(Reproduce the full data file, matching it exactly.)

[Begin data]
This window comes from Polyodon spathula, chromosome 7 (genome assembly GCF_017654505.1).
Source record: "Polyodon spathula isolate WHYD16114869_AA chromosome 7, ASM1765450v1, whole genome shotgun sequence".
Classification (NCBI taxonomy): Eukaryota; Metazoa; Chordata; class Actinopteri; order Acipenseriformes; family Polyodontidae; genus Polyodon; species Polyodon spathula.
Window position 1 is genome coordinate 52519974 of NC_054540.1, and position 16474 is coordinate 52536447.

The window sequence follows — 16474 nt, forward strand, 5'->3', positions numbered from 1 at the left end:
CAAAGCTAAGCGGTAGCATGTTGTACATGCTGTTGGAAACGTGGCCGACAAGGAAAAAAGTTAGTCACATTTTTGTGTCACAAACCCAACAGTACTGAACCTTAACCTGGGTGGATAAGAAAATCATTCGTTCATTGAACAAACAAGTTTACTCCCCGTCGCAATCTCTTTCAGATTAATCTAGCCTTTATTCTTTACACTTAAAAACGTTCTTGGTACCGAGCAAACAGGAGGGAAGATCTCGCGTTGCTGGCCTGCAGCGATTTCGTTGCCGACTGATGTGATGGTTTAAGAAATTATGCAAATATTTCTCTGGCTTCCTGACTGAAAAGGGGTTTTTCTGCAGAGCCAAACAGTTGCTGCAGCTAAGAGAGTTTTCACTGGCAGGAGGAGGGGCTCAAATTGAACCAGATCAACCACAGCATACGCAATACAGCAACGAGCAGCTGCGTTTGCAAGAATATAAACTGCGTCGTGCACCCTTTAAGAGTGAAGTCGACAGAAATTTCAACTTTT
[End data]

This window comes from Polyodon spathula, chromosome 7 (genome assembly GCF_017654505.1).
Source record: "Polyodon spathula isolate WHYD16114869_AA chromosome 7, ASM1765450v1, whole genome shotgun sequence".
Classification (NCBI taxonomy): Eukaryota; Metazoa; Chordata; class Actinopteri; order Acipenseriformes; family Polyodontidae; genus Polyodon; species Polyodon spathula.
Window position 1 is genome coordinate 52519974 of NC_054540.1, and position 16474 is coordinate 52536447.

The window sequence follows — 16474 nt, forward strand, 5'->3', positions numbered from 1 at the left end:
CAAAGCTAAGCGGTAGCATGTTGTACATGCTGTTGGAAACGTGGCCGACAAGGAAAAAAGTTAGTCACATTTTTGTGTCACAAACCCAACAGTACTGAACCTTAACCTGGGTGGATAAGAAAATCATTCGTTCATTGAACAAACAAGTTTACTCCCCGTCGCAATCTCTTTCAGATTAATCTAGCCTTTATTCTTTACACTTAAAAACGTTCTTGGTACCGAGCAAACAGGAGGGAAGATCTCGCGTTGCTGGCCTGCAGCGATTTCGTTGCCGACTGATGTGATGGTTTAAGAAATTATGCAAATATTTCTCTGGCTTCCTGACTGAAAAGGGGTTTTTCTGCAGAGCCAAACAGTTGCTGCAGCTAAGAGAGTTTTCACTGGCAGGAGGAGGGGCTCAAATTGAACCAGATCAACCACAGCATACGCAATACAGCAACGAGCAGCTGCGTTTGCAAGAATATAAACTGCGTCGTGCACCCTTTAAGAGTGAAGTCGACAGAAATTTCAACTTTT